The Biologics Price Competition and Innovation Act of 2009 (BPCI) created a new pathway for FDA to approve biological products shown to be "biosimilar" to an innovator or reference biological product. This article provides an overview of questions and concerns raised by this regulatory pathway, particularly those that FDA needs to decide upon before implementing the Act (1).
Defining a biosimilar
A biosimilar or follow-on biologic product is defined by the Act as a biological product, including but not limited to a "protein (except any chemically synthesized polypeptide)." This definition covers any non-chemically produced protein or polypeptide. But FDA suggests that polypeptide is distinguishable from protein and that BPCI only covers protein. The agency has sought public comment on "develop[ing] a regulatory definition ... of protein (as distinguished from peptide or polypeptide)" and may incorporate those comments into a guidance for industry (1).BPCI requires that the follow-on product be "highly similar to the reference product," and that there be "no clinically meaningful differences between the biological product and the reference product in terms of the safety, purity, and potency" (2). FDA also sought public comment on the scientific and technical factors that should be considered when determining whether a biological product is highly similar to a reference product (1).
BPCI also provides a parallel, optional "interchangeability" pathway for applicants to prove that their product is "interchangeable" with a reference product. The "interchangeable" standard can be met if the applicant's product "may be substituted for the reference product [by a pharmacist] without the intervention of the health care provider" (2).
A central issue at stake for follow-on biologic drug manufactures and regulators is how to demonstrate biosimilarity. Not surprisingly, different stakeholders disagree on how much data FDA should require. Reference-product sponsors are urging the agency to require extensive clinical trials on all indications because "clinically meaningful differences" are often hard to predict from analytical data alone. Follow-on sponsors, however, are encouraging FDA to use discretion in deciding whether clinical trials should be necessary. Several middle-ground approaches were proposed at a November 2010 public hearing (3), including: allowing follow-on biologic sponsors to extrapolate clinical-trial data from one indication to another; requiring pharmacokinetics and pharmacodynamic studies for premarketing approval while allowing immunogenicity testing to be conducted in postmarketing studies; allowing follow-on biologic sponsors to use data from non-US licensed products; and permitting follow-on biologic sponsors to "buy" access to the innovators' clinical-trial data.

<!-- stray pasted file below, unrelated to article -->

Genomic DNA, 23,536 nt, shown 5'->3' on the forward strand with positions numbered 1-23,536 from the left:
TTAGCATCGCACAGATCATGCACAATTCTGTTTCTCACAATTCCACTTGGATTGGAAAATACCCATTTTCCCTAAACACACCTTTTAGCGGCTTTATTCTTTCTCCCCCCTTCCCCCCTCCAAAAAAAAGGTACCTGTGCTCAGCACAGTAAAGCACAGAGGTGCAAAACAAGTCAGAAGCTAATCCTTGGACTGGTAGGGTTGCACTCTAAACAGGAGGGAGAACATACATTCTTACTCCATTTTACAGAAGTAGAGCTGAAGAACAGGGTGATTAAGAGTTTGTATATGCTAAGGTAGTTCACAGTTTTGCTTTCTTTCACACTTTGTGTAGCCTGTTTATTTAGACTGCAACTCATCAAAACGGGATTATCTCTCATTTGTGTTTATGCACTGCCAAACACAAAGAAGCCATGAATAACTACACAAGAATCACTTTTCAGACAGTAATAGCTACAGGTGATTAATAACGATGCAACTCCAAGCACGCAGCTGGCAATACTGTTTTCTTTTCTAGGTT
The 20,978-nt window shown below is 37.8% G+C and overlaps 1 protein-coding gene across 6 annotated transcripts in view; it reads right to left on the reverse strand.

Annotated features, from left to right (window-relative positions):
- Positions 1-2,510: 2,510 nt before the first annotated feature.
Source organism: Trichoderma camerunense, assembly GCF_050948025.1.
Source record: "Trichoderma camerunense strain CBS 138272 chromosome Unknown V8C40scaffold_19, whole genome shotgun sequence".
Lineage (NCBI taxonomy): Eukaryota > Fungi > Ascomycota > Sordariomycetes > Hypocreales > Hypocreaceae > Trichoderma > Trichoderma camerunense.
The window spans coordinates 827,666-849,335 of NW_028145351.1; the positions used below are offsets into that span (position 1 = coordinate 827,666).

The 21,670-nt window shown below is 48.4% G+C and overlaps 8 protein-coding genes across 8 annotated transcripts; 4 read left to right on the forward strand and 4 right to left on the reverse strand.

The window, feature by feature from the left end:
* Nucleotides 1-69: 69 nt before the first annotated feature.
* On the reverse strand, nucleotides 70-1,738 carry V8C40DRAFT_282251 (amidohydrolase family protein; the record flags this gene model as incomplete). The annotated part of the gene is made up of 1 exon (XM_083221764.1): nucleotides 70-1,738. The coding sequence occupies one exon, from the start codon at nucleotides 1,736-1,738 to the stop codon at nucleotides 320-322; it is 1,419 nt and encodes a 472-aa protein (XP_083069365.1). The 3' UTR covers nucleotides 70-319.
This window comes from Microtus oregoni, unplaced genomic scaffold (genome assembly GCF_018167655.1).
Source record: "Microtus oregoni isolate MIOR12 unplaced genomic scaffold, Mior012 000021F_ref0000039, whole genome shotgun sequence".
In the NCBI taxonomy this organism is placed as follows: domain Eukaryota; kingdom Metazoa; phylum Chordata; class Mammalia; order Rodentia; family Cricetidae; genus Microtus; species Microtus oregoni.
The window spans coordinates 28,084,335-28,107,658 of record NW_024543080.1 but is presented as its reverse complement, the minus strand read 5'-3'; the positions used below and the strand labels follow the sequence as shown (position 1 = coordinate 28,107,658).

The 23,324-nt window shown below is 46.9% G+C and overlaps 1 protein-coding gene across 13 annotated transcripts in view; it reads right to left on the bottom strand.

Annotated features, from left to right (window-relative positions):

The move to market
BPCI grants a 12-year market exclusivity to an innovator reference product. There are some exceptions, however. Exclusivity does not apply to: "a supplement for ... the reference product" or "a subsequent application filed by "the same ... manufacturer or a licensor" of the reference product, or a "predecessor in interest, or other related entity ... for [certain changes of the reference products]" (2). Recognizing today's complex corporate and business relationships, FDA sought public comment on what types of "other related entity" may be deemed ineligible for a second 12-year exclusivity period (1).
In addition to seeking FDA approval, a follow-on sponsor may also have to undergo a complex patent-dispute procedure against the reference-product sponsor. The patent-dispute procedure is modeled in some aspects after the patent-dispute procedure in the Hatch-Waxman Act of 1984, but has notable differences. For example, neither the "Orange Book" listing of patents nor the 30-month FDA stay is required under BPCI.
Implementation of BPCI is just beginning. There are complex scientific and intellectual property issues that companies will face before follow-on biologic products are approved by FDA. Althought challenges certainly exist, the public and the bio/pharmaceutical industry look forward to potential cost savings and growth opportunities in this area.
David Rosen is co-chair of Foley & Lardner's Life Science Industry Team and head of the FDA Practice Group. Larry Lian is an Associate in the Chemical Biotechnology & Pharmaceutical Intellectual Property Practice, firstname.lastname@example.org
1. Approval Pathway for Biosimilar and Interchangeable Biological Products; Public Hearing; Request for Comments, 75 Federal Register 192, Oct. 5, 2010.
2. 42 USC § 262 (i)(2), Licensing of Biological Products and Clinical Laboratories Subpart 1: Biological Products.
3. FDA Public Hearing, Approval Pathway for Biosimilar and Interchangeable Biological Products Public Meeting, Silver Spring, MD, Nov. 2–3, 2010, http://www.fda.gov/Drugs/NewsEvents/ucm221688.htm.